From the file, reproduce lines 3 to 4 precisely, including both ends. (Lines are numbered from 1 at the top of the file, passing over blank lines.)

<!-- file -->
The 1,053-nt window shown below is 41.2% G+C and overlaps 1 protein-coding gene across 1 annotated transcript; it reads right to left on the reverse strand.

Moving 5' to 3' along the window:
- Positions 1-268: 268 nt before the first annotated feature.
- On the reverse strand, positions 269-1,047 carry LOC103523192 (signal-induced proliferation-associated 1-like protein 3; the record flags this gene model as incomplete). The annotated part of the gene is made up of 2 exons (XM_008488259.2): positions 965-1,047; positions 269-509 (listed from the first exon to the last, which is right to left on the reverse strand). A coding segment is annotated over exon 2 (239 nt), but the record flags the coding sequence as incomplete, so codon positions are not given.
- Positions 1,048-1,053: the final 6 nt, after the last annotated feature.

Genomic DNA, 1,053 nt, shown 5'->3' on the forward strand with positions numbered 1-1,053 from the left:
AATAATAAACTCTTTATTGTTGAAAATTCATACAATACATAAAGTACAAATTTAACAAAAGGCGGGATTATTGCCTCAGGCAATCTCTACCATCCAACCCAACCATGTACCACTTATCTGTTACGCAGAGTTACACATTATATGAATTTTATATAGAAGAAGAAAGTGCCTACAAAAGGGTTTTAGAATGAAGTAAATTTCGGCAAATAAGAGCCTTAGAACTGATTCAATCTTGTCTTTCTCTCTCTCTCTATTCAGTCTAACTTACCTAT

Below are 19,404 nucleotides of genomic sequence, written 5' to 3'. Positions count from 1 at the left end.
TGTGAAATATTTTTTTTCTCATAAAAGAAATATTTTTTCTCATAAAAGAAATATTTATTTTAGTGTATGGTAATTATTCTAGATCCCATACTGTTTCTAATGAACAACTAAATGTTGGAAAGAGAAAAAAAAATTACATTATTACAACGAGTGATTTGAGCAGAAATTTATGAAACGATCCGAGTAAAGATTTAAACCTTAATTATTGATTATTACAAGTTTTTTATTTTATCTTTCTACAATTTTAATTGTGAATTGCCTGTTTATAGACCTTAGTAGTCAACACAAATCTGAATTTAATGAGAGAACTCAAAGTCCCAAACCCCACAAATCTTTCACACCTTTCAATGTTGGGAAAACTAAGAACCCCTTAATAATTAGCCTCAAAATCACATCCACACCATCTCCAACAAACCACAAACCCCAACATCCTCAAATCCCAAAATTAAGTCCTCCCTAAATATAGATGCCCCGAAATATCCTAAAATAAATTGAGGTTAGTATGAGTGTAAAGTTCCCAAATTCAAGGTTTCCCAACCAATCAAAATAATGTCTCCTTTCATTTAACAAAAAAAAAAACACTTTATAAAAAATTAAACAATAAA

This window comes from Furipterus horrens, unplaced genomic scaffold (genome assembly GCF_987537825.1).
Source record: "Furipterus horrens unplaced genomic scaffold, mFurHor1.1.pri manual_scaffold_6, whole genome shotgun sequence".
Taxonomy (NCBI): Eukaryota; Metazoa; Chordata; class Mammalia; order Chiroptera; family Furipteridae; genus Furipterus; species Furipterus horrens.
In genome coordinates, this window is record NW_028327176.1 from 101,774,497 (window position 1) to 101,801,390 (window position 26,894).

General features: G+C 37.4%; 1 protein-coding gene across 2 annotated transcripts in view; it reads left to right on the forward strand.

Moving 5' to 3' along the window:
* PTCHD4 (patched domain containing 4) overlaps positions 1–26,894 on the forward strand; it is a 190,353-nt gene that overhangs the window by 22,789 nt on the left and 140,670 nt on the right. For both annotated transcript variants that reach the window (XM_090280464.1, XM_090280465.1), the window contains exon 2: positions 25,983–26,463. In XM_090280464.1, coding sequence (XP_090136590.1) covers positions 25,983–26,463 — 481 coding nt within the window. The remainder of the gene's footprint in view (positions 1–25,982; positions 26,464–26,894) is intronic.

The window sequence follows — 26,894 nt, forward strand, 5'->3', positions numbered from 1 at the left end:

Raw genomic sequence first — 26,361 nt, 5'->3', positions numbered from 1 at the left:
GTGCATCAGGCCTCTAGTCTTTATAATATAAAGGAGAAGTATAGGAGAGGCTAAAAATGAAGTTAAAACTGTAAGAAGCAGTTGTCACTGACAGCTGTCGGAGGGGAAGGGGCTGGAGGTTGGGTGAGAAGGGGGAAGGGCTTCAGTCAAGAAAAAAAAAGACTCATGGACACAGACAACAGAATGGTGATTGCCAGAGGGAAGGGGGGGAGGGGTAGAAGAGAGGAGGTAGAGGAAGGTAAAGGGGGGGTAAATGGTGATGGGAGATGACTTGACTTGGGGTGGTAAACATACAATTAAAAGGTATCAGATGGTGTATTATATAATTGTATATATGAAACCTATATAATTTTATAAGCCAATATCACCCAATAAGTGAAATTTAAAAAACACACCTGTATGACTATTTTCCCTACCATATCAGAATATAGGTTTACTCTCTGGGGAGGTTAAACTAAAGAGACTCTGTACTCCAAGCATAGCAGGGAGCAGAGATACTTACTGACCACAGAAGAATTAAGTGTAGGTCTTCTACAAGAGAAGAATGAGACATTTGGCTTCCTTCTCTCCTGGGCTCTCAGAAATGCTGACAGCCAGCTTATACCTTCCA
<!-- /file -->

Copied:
- Positions 1-268: 268 nt before the first annotated feature.
- On the reverse strand, positions 269-1,047 carry LOC103523192 (signal-induced proliferation-associated 1-like protein 3; the record flags this gene model as incomplete). The annotated part of the gene is made up of 2 exons (XM_008488259.2): positions 965-1,047; positions 269-509 (listed from the first exon to the last, which is right to left on the reverse strand). A coding segment is annotated over exon 2 (239 nt), but the record flags the coding sequence as incomplete, so codon positions are not given.